This revolution also had a dramatic effect on the role of religion in society.  Religious organizations have a long history as the core of educational systems.  In societies lacking public schools, it is usually not secular charities and benefactors that fill the gap and provide basic learning to the masses, but clergy.  In countries where public systems exist in urban areas but have not yet penetrated into less developed regions, churches and mosques often fill the gap.  In places where ethnic minorities have separate infrastructure, church and school functions are often deeply intertwined as part of what makes these groups distinct from the surrounding society.  This has given and continues to give religious institutions enormous power to shape each succeeding generation of students…dramatically reduced in societies that have managed to implement secular public school systems.  Secularism, when it works, cuts religion out of the system; socialism makes the system available to anyone, preventing religious organizations from keeping their niche by being more easily accessible.

This has enabled the public school system to become much more than it was.  As a shared time of growth and experience for the majority of a country’s youth, school became where people acquired their sense of what it means to be a citizen of their country and the heritor of its culture.  It also became the primary means by which people would learn how our world functions.  School serves many purposes, depending on the priorities of those running them and the pundit consulted: babysitting to make the workforce possible, training future workers for basic jobs, breeding moral and upright citizens, or even conferring advantages not shared by those outside the system.  But that function—bringing to the next generation an understanding of our place in the universe, how our universe functions, and how to gain further understanding—is incredibly important, and becomes more so as more and more available futures demand such understanding.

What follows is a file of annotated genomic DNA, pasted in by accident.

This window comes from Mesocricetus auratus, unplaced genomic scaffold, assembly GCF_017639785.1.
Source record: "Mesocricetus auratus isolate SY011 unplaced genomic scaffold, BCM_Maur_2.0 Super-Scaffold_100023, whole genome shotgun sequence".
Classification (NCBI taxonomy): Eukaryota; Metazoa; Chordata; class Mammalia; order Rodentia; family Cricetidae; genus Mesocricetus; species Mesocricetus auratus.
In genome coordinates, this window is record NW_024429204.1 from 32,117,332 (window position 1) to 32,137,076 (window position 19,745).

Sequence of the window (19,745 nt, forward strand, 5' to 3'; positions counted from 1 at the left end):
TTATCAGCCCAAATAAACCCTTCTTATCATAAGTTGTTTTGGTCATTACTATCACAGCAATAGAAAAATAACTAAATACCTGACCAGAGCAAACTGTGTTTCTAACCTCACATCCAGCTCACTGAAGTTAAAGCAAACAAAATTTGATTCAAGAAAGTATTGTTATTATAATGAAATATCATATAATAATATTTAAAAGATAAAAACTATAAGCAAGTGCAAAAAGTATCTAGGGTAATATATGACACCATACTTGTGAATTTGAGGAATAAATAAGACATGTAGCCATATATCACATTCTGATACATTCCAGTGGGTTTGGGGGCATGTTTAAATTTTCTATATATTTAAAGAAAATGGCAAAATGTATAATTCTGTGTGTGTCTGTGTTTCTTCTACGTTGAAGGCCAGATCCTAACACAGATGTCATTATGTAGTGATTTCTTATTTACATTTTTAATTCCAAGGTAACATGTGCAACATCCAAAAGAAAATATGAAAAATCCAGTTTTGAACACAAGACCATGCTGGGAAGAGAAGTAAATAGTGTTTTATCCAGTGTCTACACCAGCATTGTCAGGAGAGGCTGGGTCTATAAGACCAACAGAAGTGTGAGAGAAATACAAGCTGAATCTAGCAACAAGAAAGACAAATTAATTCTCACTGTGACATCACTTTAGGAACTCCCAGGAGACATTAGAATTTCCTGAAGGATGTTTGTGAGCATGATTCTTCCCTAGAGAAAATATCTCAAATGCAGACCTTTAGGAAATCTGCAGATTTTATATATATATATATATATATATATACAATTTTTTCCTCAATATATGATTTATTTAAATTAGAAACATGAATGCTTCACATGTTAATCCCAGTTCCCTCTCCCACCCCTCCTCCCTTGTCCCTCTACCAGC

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One School System

Shifty Lines: The East African Federation

Most of the stories in Shifty Lines are and will be about separatist conflicts.  Particularly in Africa, though, the simple separatist concept does not accurately reflect the goals of the border-rearrangement movements.  While this is fairly obvious in North Africa, where two of the major ethnic groups with nation-state aspirations are spread across multiple countries, eastern Africa presents a different case.  In East Africa, like the Caribbean, a large-scale effort to combine several countries into a single federated state is underway, and stands a decent chance of success.